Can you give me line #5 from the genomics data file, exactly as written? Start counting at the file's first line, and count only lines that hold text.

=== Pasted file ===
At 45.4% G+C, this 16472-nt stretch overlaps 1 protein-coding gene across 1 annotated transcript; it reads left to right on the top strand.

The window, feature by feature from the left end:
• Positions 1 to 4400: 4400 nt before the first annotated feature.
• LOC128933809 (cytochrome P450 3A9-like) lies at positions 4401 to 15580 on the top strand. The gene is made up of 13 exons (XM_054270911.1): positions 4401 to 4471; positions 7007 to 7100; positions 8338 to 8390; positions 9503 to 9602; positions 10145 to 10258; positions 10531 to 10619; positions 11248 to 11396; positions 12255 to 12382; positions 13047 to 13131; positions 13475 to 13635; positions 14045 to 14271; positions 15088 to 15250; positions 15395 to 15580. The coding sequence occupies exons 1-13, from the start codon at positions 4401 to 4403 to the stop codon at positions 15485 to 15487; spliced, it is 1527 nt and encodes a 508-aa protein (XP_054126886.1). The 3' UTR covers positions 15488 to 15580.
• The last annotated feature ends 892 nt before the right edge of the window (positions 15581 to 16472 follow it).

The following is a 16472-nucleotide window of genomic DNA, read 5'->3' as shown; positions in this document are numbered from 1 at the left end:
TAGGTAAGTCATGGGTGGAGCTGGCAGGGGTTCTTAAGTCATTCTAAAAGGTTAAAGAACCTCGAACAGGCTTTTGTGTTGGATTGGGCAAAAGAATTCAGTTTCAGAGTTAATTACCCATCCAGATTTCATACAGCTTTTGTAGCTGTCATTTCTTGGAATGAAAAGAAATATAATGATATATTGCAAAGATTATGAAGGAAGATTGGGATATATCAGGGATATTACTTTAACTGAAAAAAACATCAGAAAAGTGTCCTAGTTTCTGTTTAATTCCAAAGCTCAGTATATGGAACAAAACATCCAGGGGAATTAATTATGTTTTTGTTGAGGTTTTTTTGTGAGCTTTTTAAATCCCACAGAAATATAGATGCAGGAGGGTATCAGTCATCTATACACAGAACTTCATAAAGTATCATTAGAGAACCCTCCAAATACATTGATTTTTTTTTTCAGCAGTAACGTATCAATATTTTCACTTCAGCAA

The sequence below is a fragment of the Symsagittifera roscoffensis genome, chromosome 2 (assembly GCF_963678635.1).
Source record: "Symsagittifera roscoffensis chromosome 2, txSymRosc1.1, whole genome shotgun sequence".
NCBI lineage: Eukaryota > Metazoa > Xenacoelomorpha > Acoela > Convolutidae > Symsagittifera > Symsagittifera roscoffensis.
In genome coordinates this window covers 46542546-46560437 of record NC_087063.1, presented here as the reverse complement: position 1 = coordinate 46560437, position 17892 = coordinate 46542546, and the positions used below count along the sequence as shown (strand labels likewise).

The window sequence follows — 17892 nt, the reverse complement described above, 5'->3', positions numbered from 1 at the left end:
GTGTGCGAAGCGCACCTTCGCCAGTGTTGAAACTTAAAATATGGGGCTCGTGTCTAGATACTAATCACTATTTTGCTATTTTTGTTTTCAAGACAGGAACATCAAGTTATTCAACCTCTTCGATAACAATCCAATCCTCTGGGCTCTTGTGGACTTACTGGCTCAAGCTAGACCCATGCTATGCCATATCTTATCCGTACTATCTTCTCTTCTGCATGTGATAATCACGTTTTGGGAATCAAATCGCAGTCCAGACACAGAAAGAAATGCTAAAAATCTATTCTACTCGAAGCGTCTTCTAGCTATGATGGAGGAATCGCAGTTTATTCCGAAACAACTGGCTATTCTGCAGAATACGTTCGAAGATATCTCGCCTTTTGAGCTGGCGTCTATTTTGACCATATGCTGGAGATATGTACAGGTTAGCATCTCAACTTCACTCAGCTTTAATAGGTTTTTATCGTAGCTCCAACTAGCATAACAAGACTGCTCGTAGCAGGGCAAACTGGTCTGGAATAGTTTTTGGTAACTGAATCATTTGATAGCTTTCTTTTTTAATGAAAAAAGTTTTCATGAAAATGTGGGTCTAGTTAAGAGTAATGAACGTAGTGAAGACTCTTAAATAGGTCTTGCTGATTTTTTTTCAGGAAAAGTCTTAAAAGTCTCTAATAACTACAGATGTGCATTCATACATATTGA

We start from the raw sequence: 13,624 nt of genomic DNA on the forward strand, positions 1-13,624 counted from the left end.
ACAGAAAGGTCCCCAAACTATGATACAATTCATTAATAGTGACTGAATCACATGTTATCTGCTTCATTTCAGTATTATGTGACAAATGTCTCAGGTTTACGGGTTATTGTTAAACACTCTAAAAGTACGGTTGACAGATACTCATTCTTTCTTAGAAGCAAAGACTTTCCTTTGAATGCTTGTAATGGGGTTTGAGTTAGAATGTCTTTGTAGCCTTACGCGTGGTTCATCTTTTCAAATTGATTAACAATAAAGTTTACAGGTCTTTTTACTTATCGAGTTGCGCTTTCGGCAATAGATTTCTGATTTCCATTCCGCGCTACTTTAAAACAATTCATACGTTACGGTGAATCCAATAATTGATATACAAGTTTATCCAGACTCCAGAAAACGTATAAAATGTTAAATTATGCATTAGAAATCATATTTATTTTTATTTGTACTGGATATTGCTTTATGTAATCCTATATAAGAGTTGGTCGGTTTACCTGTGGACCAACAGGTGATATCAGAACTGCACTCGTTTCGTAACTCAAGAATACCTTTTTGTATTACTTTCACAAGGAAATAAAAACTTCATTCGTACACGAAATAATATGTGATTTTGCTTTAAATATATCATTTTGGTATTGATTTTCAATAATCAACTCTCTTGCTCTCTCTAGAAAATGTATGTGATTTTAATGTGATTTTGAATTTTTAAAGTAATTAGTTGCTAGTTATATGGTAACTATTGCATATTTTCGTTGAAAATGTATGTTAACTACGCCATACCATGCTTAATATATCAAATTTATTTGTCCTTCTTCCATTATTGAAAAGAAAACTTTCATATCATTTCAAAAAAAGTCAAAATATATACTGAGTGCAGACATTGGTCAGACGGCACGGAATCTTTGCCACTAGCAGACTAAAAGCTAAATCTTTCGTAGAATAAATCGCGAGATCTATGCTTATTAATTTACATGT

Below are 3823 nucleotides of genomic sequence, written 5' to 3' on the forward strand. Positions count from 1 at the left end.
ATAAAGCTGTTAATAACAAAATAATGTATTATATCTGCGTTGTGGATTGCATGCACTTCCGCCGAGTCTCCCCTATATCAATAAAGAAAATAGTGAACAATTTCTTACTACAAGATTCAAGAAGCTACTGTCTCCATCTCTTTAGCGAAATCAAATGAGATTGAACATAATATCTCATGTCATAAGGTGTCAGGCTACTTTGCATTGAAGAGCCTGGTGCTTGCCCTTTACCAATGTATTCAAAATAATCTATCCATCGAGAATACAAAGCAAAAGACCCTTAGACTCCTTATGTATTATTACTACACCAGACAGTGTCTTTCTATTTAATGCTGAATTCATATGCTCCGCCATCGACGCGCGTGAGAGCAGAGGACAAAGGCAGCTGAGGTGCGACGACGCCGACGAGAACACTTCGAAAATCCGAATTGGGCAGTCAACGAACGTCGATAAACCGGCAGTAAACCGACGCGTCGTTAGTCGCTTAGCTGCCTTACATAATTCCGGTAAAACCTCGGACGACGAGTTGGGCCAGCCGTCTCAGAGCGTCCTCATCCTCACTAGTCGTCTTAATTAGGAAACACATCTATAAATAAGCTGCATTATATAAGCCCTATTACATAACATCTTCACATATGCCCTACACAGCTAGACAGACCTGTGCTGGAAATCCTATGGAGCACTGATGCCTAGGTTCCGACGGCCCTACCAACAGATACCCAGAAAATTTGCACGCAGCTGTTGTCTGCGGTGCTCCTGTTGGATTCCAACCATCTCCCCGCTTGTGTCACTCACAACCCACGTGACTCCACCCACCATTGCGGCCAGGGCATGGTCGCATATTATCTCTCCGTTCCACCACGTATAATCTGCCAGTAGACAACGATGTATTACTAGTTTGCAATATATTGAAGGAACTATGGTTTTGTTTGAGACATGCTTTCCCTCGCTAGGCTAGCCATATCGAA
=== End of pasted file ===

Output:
• The last annotated feature ends 892 nt before the right edge of the window (positions 15581 to 16472 follow it).